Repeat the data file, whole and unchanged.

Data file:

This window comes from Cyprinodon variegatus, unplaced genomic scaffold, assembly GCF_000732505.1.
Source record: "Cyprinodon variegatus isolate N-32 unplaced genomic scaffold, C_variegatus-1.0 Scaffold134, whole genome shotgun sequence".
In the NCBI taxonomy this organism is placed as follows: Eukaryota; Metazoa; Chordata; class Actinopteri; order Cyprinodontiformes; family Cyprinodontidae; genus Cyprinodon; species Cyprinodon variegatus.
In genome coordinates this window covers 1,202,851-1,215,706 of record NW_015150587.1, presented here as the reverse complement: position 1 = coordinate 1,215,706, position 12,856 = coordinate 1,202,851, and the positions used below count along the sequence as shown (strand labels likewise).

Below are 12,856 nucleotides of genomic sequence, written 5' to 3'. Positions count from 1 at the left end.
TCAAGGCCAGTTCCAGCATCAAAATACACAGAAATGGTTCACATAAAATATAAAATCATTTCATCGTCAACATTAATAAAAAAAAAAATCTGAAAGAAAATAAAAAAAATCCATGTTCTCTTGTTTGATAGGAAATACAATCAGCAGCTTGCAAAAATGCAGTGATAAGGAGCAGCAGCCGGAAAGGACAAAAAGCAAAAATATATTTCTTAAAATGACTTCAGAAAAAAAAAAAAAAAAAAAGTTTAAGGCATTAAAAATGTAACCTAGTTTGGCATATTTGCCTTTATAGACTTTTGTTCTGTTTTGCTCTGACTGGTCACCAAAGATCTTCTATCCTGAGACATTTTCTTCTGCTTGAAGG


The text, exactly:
This window comes from Cyprinodon variegatus, unplaced genomic scaffold, assembly GCF_000732505.1.
Source record: "Cyprinodon variegatus isolate N-32 unplaced genomic scaffold, C_variegatus-1.0 Scaffold134, whole genome shotgun sequence".
In the NCBI taxonomy this organism is placed as follows: Eukaryota; Metazoa; Chordata; class Actinopteri; order Cyprinodontiformes; family Cyprinodontidae; genus Cyprinodon; species Cyprinodon variegatus.
In genome coordinates this window covers 1,202,851-1,215,706 of record NW_015150587.1, presented here as the reverse complement: position 1 = coordinate 1,215,706, position 12,856 = coordinate 1,202,851, and the positions used below count along the sequence as shown (strand labels likewise).

Below are 12,856 nucleotides of genomic sequence, written 5' to 3'. Positions count from 1 at the left end.
TCAAGGCCAGTTCCAGCATCAAAATACACAGAAATGGTTCACATAAAATATAAAATCATTTCATCGTCAACATTAATAAAAAAAAAAATCTGAAAGAAAATAAAAAAAATCCATGTTCTCTTGTTTGATAGGAAATACAATCAGCAGCTTGCAAAAATGCAGTGATAAGGAGCAGCAGCCGGAAAGGACAAAAAGCAAAAATATATTTCTTAAAATGACTTCAGAAAAAAAAAAAAAAAAAAAGTTTAAGGCATTAAAAATGTAACCTAGTTTGGCATATTTGCCTTTATAGACTTTTGTTCTGTTTTGCTCTGACTGGTCACCAAAGATCTTCTATCCTGAGACATTTTCTTCTGCTTGAAGG